But because of corporate outsourcing and union-busting, and the unjust and inequitable tax code for the last 90 years, and the financial institutions' speculation and greed with "derivatives" in the home mortgage market (etc.), millions of Americans now find themselves trying to recover from an economic calamity.

But people like Steve Jobs didn't suffer, nor anyone else on the Forbes 400 List; nor did anyone in Congress who enacted unfair tax laws on behalf of corporate lobbyists, allowing for the outsourcing of middle-class jobs in flawed trade agreements, the further erosion of worker's rights, the deregulation of the banks, and those who allowed for insider trading on the stock market. It was only the poor and middle-class who has made all the "shared sacrifices" during the Great Recession.

Bruce "the Boss" Springsteen has always lauded his blue-collar upbringing, and wanted to address the country's current cultural and fiscal crises through his music with his soon-to-be released album Wrecking Ball. Bruce believes that this recent financial meltdown has left much social and pecuniary carnage in its wake.

Bruce says, "My work has always been about judging the distance between American reality and the American Dream. The 2008 Wall Street crisis acted as an enormous fault-line that cracked the American system wide open and its repercussions are just beginning to be felt. An outrageous theft occurred that struck to the heart of the American idea. And there has been no accountability. The title of my new album Wrecking Ball represents the flat destruction of some American ideals and values over the last 30 years. It seemed like a good metaphor."

Bruce remains optimistic about the U.S. and believes that Occupy Wall Street protesters are benefiting society through their dissent.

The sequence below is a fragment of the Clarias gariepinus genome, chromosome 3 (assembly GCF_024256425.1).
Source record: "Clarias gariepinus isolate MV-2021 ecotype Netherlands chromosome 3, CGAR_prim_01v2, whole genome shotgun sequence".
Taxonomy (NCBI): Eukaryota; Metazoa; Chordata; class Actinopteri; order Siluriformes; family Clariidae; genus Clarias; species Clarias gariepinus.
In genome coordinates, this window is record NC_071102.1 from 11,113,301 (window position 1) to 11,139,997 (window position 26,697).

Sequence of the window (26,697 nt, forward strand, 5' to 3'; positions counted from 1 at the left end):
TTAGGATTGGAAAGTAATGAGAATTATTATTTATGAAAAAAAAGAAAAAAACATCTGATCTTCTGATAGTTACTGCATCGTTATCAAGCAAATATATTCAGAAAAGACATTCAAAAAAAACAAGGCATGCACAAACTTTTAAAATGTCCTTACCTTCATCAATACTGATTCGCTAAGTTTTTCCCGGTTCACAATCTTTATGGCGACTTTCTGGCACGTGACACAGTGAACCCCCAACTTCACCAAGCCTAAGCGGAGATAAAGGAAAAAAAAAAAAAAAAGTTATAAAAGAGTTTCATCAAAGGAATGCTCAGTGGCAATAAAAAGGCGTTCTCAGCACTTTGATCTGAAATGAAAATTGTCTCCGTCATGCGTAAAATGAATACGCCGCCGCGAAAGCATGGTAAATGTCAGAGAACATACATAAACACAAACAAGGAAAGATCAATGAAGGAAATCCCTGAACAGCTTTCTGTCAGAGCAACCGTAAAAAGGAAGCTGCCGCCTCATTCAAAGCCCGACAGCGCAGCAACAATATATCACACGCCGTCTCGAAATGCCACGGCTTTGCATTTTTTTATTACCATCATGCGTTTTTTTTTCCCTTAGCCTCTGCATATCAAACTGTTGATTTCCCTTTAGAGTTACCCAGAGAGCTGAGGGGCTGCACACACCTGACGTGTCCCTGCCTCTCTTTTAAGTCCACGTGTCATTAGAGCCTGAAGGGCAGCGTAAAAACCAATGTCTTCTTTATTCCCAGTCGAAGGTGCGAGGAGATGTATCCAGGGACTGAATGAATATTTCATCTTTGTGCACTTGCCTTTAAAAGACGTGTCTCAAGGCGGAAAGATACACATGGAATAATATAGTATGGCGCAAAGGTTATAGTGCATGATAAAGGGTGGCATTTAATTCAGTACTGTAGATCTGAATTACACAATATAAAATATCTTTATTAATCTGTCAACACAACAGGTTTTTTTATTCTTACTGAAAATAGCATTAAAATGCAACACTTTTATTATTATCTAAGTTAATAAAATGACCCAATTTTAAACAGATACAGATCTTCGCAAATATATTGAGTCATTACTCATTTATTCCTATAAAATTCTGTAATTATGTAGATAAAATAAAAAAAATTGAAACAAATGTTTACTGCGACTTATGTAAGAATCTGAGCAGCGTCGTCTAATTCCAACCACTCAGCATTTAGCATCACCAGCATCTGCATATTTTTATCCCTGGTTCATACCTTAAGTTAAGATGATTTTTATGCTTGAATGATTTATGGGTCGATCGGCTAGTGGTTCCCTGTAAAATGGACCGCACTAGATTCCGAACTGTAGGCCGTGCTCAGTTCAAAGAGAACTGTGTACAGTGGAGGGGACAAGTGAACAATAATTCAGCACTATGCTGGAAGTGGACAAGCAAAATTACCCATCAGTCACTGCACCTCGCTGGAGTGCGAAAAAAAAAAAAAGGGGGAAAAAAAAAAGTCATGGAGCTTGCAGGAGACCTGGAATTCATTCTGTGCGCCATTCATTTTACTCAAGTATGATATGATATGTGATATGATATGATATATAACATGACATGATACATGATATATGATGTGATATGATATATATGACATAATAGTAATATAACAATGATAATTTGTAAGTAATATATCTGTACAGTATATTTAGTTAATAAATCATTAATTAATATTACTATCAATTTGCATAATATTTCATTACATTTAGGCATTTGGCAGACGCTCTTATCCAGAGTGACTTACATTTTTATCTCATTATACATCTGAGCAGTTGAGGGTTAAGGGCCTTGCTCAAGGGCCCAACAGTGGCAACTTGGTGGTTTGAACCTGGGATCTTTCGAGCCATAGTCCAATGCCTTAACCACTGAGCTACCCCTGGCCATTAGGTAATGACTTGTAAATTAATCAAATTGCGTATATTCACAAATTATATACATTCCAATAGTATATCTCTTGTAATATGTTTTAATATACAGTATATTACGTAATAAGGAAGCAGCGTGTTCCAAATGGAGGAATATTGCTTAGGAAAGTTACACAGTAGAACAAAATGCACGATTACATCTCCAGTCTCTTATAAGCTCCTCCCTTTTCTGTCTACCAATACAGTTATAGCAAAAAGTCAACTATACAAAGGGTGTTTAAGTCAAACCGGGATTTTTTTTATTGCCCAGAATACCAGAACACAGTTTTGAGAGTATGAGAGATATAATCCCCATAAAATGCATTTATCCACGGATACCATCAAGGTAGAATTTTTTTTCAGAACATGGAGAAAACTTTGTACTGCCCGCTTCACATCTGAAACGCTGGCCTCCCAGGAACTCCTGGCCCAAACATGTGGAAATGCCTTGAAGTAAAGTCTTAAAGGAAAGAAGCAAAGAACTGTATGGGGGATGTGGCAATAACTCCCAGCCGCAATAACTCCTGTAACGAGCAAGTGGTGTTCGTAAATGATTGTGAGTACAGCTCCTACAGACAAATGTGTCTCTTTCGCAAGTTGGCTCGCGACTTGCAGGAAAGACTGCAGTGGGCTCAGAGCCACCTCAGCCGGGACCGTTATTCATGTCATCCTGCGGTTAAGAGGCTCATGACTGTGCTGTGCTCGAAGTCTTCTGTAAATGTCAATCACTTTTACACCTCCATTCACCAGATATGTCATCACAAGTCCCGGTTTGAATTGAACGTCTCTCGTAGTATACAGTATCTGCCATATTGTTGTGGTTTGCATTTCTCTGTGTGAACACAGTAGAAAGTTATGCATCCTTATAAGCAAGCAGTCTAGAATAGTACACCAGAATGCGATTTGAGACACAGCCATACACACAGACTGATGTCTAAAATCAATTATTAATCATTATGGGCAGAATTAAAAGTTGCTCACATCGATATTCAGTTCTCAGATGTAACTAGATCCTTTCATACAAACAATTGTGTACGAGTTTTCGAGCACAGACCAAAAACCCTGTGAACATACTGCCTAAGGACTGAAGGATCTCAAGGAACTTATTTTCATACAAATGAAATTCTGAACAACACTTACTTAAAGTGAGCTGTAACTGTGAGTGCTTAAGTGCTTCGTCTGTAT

"The Occupy Wall Street movement has been powerful about changing the national conversation. The Tea Party set the conversation for a while but now people are talking about economic equality. That's a conversation America hasn't had for 20 years."

Meanwhile, the Republicans are up to the same old bull$hit, such as trying to repeal the healthcare law, further weakening labor rights, and caving in to big banks and special interests by trying to neuter the Dodd-Frank bill and the Bureau of Consumer Protection.

Oh, yes, and all the Republicans are trying to further screw us again with more tax breaks for the rich. Senator Pat Toomey's (R-PA) recently proposed tax plan is just another a tax scam, that again mostly benefits the rich.

The top marginal income tax rate for the most affluent would fall 7% (from 35% to 28%) while the bottom tax rate for the poorest would drop only 2% (from 10% to 8%). His tax "plan" would also keep the Bush tax cuts for capital gains taxes permanent (at only 15%), rather than taxing this type of income as ordinary wages.

Maybe Apple wouldn't have to dodge taxes any more, but like most corporations that outsource jobs for cheaper labor, I'm sure Apple's army of tax attorneys would find a way to use their mighty wrecking ball to screw the middle-class some more. just like all major corporations, the politicians, and the top 1%.

And the wrecking ball continues doing its work.